That realization is how we overcome career feedback that we may not agree with.

 

Sometimes it’s any excuse. The real answer is something different.

Feedback can be disguised by the truth. The truth is maybe there was someone else the whole time and I never had a chance at this career opportunity. Maybe it wasn’t me at all.

Sometimes feedback is given because the real reason is much harder to deliver. It’s not easy to say “Tim, thanks but we hired someone else and you were never in the running.”

Admitting you never even had a chance is something many of us would never want to say. Being brutally honest takes courage, and courage is not everyone’s kind of kebab with garlic sauce on top, sprinkles and chili flakes.

 

We all get rejected.

I nearly forgot this fact. Everyone gets rejected. In fact, right now, someone is being rejected.

Rejection is not limited to you and me; learning to deal with it will only help us, not hinder our ability to achieve success in any field.

“We’ve all got 99 problems and thinking you’re special will only create more pointless thoughts that won’t serve you or your goals”

 

You’re responsible.

The thing about career feedback is that you have to take responsibility. Maybe in my case, I didn’t deliver the message of how obsessed and skilled I am at entrepreneurship. Maybe I could have done a better job at explaining my entrepreneurial background and passion.

It’s highly likely that I am entrepreneurial enough for this career opportunity and that it’s not a lack of skill at play here but a lack of effective communication.

“Responsibility always trumps the blame game and it helps us grow more as a person”

 

There’s always one lesson.

Mine was to develop more skills in strategy.

Let’s stop for one second: I hate the word strategy. The other career feedback I got was to do more strategy yet that’s not a skill of mine and I have no desire to do lots of that in my career.

The key here is that there’s always a lesson from all feedback and it might not be the intended lesson that the giver left you with.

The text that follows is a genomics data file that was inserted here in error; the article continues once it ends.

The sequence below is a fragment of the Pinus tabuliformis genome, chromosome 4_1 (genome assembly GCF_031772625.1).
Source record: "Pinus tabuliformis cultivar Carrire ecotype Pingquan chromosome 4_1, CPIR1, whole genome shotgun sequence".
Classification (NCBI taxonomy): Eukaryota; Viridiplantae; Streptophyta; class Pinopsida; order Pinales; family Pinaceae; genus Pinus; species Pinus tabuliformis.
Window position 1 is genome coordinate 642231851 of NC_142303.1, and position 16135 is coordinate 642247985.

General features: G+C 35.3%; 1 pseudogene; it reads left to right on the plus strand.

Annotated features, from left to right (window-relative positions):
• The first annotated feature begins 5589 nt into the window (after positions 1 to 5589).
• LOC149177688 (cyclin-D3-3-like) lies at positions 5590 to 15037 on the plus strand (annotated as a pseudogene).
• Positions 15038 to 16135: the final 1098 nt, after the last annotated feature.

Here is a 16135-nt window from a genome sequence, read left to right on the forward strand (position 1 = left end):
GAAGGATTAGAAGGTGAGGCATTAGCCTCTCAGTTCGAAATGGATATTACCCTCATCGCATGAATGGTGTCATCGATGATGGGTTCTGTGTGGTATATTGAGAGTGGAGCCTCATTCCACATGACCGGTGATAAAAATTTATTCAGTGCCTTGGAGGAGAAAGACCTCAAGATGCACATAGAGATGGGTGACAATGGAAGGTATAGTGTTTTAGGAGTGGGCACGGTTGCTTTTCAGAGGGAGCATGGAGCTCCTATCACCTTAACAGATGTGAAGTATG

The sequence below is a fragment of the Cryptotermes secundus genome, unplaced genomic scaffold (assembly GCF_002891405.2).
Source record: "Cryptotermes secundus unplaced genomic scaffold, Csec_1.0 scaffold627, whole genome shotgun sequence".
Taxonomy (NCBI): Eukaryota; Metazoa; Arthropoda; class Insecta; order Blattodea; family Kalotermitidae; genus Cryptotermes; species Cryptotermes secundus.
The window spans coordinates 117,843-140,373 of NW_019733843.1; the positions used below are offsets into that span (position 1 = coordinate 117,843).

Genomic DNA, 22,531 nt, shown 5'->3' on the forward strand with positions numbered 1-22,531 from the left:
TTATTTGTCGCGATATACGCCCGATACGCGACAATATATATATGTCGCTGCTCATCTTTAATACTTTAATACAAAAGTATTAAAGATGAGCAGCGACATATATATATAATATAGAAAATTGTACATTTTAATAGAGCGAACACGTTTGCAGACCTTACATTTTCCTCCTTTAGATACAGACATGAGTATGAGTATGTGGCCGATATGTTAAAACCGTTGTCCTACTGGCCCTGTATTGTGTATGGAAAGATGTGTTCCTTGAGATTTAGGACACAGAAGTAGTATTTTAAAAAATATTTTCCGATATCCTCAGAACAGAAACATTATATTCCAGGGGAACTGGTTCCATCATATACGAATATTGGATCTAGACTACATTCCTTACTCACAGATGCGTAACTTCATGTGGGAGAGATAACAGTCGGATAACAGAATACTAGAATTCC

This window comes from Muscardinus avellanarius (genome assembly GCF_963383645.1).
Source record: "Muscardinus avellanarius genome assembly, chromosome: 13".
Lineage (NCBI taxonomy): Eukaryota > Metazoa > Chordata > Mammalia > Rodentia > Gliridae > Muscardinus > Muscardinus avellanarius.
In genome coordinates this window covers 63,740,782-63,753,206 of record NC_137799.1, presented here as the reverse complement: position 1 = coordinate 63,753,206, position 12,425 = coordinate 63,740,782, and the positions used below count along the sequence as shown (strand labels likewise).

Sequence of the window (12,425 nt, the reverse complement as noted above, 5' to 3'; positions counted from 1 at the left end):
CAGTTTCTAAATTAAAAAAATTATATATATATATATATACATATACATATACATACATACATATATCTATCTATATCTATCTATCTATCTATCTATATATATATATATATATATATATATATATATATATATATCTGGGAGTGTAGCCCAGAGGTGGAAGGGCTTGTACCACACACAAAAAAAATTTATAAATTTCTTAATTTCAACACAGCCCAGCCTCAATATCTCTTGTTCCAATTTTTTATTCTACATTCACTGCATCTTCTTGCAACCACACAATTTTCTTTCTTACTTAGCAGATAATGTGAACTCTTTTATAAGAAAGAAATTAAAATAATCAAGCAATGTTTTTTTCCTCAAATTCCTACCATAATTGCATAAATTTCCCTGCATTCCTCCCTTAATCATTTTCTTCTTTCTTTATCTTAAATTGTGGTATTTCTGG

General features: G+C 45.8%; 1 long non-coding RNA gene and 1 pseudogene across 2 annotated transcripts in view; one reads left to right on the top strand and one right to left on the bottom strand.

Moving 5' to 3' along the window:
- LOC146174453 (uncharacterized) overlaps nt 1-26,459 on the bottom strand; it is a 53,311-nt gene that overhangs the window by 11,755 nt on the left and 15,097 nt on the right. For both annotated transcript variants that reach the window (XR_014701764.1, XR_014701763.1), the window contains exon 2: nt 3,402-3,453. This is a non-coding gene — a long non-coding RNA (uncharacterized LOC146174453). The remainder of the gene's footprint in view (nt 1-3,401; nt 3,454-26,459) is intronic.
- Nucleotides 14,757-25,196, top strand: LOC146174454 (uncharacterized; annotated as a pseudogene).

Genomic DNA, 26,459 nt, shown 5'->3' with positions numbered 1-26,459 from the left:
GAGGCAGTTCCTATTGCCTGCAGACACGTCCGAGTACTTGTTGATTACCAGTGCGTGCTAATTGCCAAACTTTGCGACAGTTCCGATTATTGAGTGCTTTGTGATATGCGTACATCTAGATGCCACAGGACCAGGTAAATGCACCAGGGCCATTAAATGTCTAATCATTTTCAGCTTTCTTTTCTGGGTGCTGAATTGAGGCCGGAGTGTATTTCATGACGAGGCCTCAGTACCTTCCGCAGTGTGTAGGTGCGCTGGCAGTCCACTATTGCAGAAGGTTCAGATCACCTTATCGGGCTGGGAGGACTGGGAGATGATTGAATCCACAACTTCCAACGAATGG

There’s either a great lesson in the feedback or a reminder in the feedback of what you stand for. Don’t let any feedback compromise your values and who you are.

 

You are good enough.

You just have to believe in yourself and eventually, the right opportunity will find you.

Don’t give up your hopes and dreams because of one rejection. Interrupt the story in your head that plays on repeat and focuses on anger towards another person.

Replace that story with thoughts of how you can do better and get to the next opportunity.

Through rejection and bad career feedback, you find your way to what you’ve always wanted. That’s the hack and it works.

I’m off to suck up the rejection and take my own advice. Much respect.

If you want to increase your productivity and learn some more valuable life hacks, then join my private mailing list on timdenning.net

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Success Advice

6 Important Lessons That Will Lead You to Success

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Failure is a part of life and it’s nothing to be ashamed of because the most highly successful people are the ones who have experienced failures the most in their life. The general public usually learns about people and their work when they become successful but only a handful of people know about the immense struggles that those people have gone through. Unfortunately, we do not have the stories of their failures to which we can relate our own setbacks and this is why we perceive failure to be a bad thing.

People are afraid of failure because, from a very young age, they are taught that making mistakes and being wrong is a bad thing so when a person suffers from a failure, it’s possible for that person to experience some form of depression. It is important for you to understand failure is a way for you to learn and move on from the experience. It is literally impossible to live life forever without failing at something, unless you live your life so carefully that you forget to live at all.

Here are 6 lessons that you should embrace that will change in your life:

1. Keep Your Expectations Low

When it comes to life, people often expect things like family, business, and marriage to be constant and consistent throughout the years. However, this is not the case because life is not that simple and there are always ups and downs which you need to confront.

Having low expectations is totally understandable and justifiable but having high expectations from relationships and businesses could prove to be harmful if those things don’t last forever. In addition to this, keeping your expectations low helps you accept whatever comes from the situation. High expectations tend to result in disappointment, pain, and loss, so it’s better for you to have low expectations, yet continue to work hard with what you are doing.